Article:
However, it has not been investigated so far whether the coexistence of NTIS and renal dysfunction further increases mortality risk in patients with AMI. Therefore, we investigated the prognostic role of combined NTIS and renal dysfunction in AMI. The present findings verified our hypothesis that the patients with combined NTIS and renal dysfunction had a significantly reduced cardiac function and poorer prognosis with significantly increased mortality risk compared with the other three groups. Although only 12.4% of the AMI patients had combined NTIS and renal dysfunction, it accounted for almost half of all deaths within follow-up periods.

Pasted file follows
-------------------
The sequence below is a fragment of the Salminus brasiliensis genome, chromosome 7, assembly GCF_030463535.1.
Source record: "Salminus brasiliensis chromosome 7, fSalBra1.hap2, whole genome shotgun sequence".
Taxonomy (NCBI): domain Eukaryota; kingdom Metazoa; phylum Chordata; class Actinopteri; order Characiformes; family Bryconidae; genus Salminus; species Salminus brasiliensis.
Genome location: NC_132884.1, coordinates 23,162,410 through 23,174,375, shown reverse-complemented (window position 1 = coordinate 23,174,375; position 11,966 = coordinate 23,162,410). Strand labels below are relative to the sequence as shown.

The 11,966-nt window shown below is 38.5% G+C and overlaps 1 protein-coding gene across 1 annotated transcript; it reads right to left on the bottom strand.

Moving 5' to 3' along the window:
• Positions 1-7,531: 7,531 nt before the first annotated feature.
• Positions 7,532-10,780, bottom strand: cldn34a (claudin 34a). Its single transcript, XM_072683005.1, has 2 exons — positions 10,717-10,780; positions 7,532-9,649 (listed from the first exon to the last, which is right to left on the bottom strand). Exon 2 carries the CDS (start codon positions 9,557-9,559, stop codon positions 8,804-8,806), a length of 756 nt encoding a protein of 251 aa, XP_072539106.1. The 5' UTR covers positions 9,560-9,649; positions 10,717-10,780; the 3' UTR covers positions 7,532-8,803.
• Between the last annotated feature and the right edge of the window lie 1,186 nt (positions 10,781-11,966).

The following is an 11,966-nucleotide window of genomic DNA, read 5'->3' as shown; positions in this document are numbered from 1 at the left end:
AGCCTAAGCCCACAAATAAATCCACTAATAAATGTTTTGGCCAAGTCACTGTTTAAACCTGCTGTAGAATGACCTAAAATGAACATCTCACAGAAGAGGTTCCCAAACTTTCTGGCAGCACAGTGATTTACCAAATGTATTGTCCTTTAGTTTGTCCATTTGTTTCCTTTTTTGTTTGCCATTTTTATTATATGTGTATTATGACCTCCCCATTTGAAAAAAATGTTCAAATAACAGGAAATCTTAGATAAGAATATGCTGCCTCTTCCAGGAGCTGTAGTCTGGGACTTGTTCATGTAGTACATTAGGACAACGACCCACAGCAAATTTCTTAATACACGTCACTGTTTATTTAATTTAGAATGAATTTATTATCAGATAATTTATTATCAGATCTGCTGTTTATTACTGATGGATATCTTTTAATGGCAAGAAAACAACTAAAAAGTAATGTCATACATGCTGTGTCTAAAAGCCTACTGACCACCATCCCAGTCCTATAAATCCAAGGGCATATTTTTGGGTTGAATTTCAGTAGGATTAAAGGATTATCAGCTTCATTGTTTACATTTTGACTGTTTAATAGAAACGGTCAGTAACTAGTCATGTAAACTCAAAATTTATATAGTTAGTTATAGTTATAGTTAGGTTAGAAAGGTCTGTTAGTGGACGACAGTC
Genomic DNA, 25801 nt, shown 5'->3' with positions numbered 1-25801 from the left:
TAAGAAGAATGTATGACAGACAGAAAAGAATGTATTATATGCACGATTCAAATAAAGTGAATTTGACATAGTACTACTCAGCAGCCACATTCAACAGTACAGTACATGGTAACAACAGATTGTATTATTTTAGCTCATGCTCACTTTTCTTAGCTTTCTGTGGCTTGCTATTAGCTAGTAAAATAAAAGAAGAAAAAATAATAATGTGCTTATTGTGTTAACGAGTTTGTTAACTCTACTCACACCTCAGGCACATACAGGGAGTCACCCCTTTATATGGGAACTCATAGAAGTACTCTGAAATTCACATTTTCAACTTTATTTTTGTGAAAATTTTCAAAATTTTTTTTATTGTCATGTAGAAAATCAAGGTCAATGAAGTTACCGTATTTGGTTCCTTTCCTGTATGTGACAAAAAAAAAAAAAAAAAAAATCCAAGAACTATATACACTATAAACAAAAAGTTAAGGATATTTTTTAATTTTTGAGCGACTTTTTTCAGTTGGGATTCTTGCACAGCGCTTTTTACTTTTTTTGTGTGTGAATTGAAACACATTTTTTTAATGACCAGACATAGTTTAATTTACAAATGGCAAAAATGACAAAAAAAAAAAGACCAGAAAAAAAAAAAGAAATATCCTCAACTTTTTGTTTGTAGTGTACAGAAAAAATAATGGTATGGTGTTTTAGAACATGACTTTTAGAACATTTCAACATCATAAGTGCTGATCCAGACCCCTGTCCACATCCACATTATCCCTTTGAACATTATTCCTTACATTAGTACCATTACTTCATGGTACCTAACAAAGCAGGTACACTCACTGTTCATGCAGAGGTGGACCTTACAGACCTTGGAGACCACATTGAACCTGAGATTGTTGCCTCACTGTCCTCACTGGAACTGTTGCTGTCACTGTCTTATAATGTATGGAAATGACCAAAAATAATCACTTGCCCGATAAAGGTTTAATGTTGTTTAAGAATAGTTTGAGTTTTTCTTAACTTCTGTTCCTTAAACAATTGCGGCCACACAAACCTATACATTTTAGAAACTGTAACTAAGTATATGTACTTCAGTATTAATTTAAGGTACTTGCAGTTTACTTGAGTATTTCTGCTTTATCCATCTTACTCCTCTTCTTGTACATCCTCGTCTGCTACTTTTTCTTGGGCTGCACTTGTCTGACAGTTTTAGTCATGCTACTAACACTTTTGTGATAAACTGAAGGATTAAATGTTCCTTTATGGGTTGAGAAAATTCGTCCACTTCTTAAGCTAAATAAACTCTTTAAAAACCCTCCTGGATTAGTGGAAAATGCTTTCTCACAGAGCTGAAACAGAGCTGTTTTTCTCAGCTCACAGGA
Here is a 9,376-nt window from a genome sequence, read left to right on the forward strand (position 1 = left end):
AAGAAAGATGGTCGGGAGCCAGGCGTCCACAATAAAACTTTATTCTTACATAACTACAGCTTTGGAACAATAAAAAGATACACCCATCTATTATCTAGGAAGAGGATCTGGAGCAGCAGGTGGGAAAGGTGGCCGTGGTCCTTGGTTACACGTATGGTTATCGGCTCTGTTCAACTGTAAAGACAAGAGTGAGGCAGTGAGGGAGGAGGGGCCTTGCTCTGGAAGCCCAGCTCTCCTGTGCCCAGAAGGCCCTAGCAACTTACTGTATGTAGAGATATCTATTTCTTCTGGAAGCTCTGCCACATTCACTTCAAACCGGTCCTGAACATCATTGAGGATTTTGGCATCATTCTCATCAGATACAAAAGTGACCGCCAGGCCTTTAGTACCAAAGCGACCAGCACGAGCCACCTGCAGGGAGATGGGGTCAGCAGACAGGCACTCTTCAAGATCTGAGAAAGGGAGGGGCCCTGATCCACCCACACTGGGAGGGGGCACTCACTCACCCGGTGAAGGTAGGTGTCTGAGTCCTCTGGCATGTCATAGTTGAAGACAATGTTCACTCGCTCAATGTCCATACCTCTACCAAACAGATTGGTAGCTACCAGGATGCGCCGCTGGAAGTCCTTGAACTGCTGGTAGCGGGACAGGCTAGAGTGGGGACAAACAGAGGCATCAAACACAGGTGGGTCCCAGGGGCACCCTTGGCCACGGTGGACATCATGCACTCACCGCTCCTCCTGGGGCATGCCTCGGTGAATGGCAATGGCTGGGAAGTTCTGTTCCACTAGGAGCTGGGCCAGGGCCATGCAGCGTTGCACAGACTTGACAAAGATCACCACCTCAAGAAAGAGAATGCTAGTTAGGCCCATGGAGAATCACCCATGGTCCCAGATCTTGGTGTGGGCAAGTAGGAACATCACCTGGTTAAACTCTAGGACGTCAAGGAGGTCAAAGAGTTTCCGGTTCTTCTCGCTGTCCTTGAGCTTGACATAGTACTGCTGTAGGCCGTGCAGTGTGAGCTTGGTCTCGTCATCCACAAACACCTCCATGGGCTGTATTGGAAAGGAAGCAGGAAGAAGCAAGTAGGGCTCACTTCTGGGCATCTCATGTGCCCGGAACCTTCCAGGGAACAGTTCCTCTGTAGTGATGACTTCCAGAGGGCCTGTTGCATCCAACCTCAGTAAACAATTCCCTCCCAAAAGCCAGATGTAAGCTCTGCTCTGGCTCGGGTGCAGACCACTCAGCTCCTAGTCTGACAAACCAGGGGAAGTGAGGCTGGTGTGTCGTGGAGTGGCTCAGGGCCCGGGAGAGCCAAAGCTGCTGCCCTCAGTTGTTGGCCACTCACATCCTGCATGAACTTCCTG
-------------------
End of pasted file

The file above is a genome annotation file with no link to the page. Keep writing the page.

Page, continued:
Therefore, it is evident that there exists a close association between thyroid and renal function. Thyroid hormone alterations are often seen with the worsening of kidney function. Pathophysiological factors caused by renal insufficiency contribute to the development of NTIS. The kidney is associated with the metabolism and excretion of thyroid hormone [35]. Renal insufficiency-related metabolic disorders such as consumption of various proteins, metabolic acidosis, anemia and iodide retention inhibit the forming, releasing and converting of thyroid hormone, which is strongly associated with the presence of NTIS [18]. It was found that NTIS state was present in more than 75% of individuals with end-stage renal disease [18, 20]. Furthermore, Song et al. [20] reported that T3 levels were positively associated with eGFR levels. On the other hand, thyroid hormone also plays an important role in preserving normal renal function. Thus, NTIS can also result in deterioration of renal function via several pathways including renal hypoperfusion resulted from worsening cardiac output, activation of the renin angiotensin and aldosterone pathways (RAAS), reduction of systemic levels of vasodilators and decrease of reabsorption of sodium and water [18]. The fact in this study that NTIS was more frequently detected in patients with renal dysfunction than preserved renal function, and renal dysfunction was more common in patients with thyroid dysfunction than normal thyroid profile supported the close association between thyroid hormone and renal function.